The City of Light’s Most Famous Bookstore

a-moveable-feastA recent vacation took me to Paris, France for the first time and knowing this I had a mission in mind and it wasn’t to visit the Eiffel Tower or Notre Dame Cathedral.  It wasn’t even to visit the Louvre, although I did all of those things.  My mission was to pay a visit to one of the most famous bookstores in the world.  Shakespeare and Company was opened in 1951 on Paris’s Left Bank near Notre Dame Cathedral.  The original bookstore opened in 1919 and was frequented by Ernest Hemingway, Ezra Pound, and many other famous writers.  The bookstore has also been featured in some major motion pictures, most notable Woody Allen’s movie, Midnight in Paris.  It truly was a thrill to walk in the door of this shop and it was definitely one of the highlights of my recent trip to Europe.

Being a booklover, it would have been easy to spend the better part of a day browsing the shelves and taking a long leisurely look at everything in the shop.  Since I was with a tour group however, my time was limited and I had to choose a book fairly quickly and get that coveted stamp in the front cover of the book.  It was to be the perfect souvenir of my trip!  If you make it to Paris and Shakespeare and Company, you will probably be overwhelmed with choices and little time to decide which can spell disaster.  The worst case scenario is that you run out of time while trying to choose and leave with no souvenir of your visit to what many booklovers consider Paris’ most important landmark.  In order to prevent disaster on your vacation, you may want to consider a paperback copy of Ernest Hemingway’s A Moveable Feast.  This book is a memoir by Ernest Hemingway about his years in Paris as part of the expatriate writers in the 1920s. The book describes Hemingway’s apprenticeship as a young writer in Europe (especially in Paris) while married to his first wife. Some of the people featured in the book include Aleister Crowley, Ezra Pound, F. Scott Fitzgerald, Ford Madox Ford, Hilaire Belloc, Pascin, John Dos Passos, Wyndham Lewis, James Joyce and Gertrude Stein.  Another excellent choice would be Down and Out in Paris and London.  This memoir by George Orwell (a particular favorite of The Booklover) was published in 1933.  The first part of Orwell’s account tells about living on the breadline in Paris and the experience of casual labour in restaurant kitchens. The second part is a travelogue of life on the road in and around London from the tramp’s perspective, with descriptions of the types of accommodation available and some of the characters to be found living on the margins of city life.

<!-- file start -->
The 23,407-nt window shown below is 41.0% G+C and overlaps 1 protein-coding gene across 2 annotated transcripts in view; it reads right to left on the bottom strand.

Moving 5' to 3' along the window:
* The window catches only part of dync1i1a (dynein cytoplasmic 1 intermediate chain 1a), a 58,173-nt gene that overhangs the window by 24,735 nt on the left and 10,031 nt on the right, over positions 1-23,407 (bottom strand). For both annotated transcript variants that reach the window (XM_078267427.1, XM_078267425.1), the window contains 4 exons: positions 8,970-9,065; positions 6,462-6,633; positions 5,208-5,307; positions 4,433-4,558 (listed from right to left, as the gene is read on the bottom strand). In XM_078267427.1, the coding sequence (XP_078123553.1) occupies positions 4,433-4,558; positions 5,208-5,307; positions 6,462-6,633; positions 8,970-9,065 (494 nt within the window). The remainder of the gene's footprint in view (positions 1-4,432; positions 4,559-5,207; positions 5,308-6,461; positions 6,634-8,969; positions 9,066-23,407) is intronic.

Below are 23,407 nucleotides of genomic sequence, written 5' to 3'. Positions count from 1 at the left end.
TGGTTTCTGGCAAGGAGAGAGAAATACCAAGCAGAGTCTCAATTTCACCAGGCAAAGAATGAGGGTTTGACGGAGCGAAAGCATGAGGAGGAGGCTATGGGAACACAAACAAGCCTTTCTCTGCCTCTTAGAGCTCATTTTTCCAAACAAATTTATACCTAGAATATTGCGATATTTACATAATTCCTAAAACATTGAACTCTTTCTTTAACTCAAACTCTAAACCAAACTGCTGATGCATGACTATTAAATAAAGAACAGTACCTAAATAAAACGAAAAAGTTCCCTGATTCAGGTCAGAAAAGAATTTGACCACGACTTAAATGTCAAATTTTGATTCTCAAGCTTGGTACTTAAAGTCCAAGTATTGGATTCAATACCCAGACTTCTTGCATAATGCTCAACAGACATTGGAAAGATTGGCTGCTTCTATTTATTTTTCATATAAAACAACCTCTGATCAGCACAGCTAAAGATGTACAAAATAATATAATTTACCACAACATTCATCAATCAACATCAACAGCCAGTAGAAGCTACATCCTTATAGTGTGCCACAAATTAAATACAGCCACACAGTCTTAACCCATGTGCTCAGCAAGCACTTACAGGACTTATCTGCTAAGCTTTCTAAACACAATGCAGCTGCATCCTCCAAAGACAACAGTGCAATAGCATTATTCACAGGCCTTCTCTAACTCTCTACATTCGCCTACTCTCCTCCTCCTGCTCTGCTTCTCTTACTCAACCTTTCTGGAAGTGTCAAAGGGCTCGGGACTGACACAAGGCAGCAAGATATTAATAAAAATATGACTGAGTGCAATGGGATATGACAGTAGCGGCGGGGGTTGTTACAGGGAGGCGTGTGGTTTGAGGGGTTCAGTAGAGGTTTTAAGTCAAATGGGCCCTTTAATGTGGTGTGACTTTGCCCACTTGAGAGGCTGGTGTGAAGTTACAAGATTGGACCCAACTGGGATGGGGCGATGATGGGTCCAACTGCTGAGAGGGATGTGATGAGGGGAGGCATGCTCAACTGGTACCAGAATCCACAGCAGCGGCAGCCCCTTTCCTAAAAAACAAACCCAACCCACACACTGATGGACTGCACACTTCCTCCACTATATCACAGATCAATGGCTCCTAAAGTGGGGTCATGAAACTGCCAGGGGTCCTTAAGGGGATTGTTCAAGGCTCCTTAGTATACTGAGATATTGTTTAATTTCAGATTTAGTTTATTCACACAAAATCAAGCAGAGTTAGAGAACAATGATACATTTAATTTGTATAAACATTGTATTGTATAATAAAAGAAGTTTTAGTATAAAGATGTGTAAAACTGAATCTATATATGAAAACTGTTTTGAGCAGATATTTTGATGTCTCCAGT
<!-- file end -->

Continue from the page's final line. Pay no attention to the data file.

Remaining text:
If you have your heart set on a book about Paris, there is a section of books just inside the front door about the wonderfully romantic city of light.  My purchase from this section was a copy of Forever Paris: 25 Walks in the Footsteps of Chanel, Hemingway, Picasso, and More.  I plan to use it to help plan my next visit to Paris and Shakespeare and Company.

Great Adventure Books

A few days ago my son called me from the bookstore and was asking if I knew of any good adventure books – fiction or non-fiction.  I made a couple of suggestions, but was driving and really drew a blank.  This post is an attempt to answer his question properly!  I will include books I have read and some suggestions I have not read, but intend to read.

Jon Krakauer’s books will probably top just about any list of adventure books.  Into the Wild is a book about a young man who went to Alaska and walked into the wild.  His book Into Thin Air recounts a terrible tragedy on Mt. Everest.  Either of these would be a great choice.

NPR’s fantasic book section has a great article entitled “Carthage to Cario: 3 Books to Complete the Journey.”  The first book of the three listed is Taxi by Khaled Alkhamissi.  I think my son would love this, since he has actually endured a taxi ride in Cairo.  I was with him and it is an adventure to say the least.  Leo Africanus is also listed in the article and seems to be appropriate for those looking for an historical account of adventure.  The novel is based on the account of a 16th century traveller.

There is a book on my to-read list by Jason Goodwin that seems a promising adventure book.  On Foot to the Golden Horn: A Walk to Istanbul recounts the author’s breathtaking journey with two companions through Eastern Europe from the dikes and marshes of Poland’s Baltic coast across to the Golden Horn in Istanbul.

Simon Winchester ‘s book The River at the Center of the World: A Journey Up the Yangtze & Back in Chinese Time is another book I wish I had thought of and recommended when my son called.  It is on my reading list, as I have enjoyed other Simon Winchester books and hope to have time to read all of his writing!  Outposts: Journeys to the Surviving Relics of the British Empire seems to be another must read adventure story.

How to Travel the World for Free by Michael Wigge came out in March of this year and sounds both interesting and helpful!  Wigge traveled 25,000 miles—from Berlin to Antarctica—without any money. This travel diary evidently “combines adventure with humor and contains surprising revelations about when money is really needed—and when it’s not. A must-read for every travel and adventure fan!”

Michael Woods’ travel programs on PBS are very enjoyable, so I can only imagine the books are better.  The Story of India and In the Footsteps of Alexander the Great: A Journey from Greece to Asia would probably top my list of his many books to read.

Finally, there is always Ernest Hemingway.  I hope this list helps those of you looking for a great mental getaway now that everyone’s summer is over.  Leave a comment and add to this list – more is certainly better.  I’m sure to have forgotten an important addition to a list of great adventure books…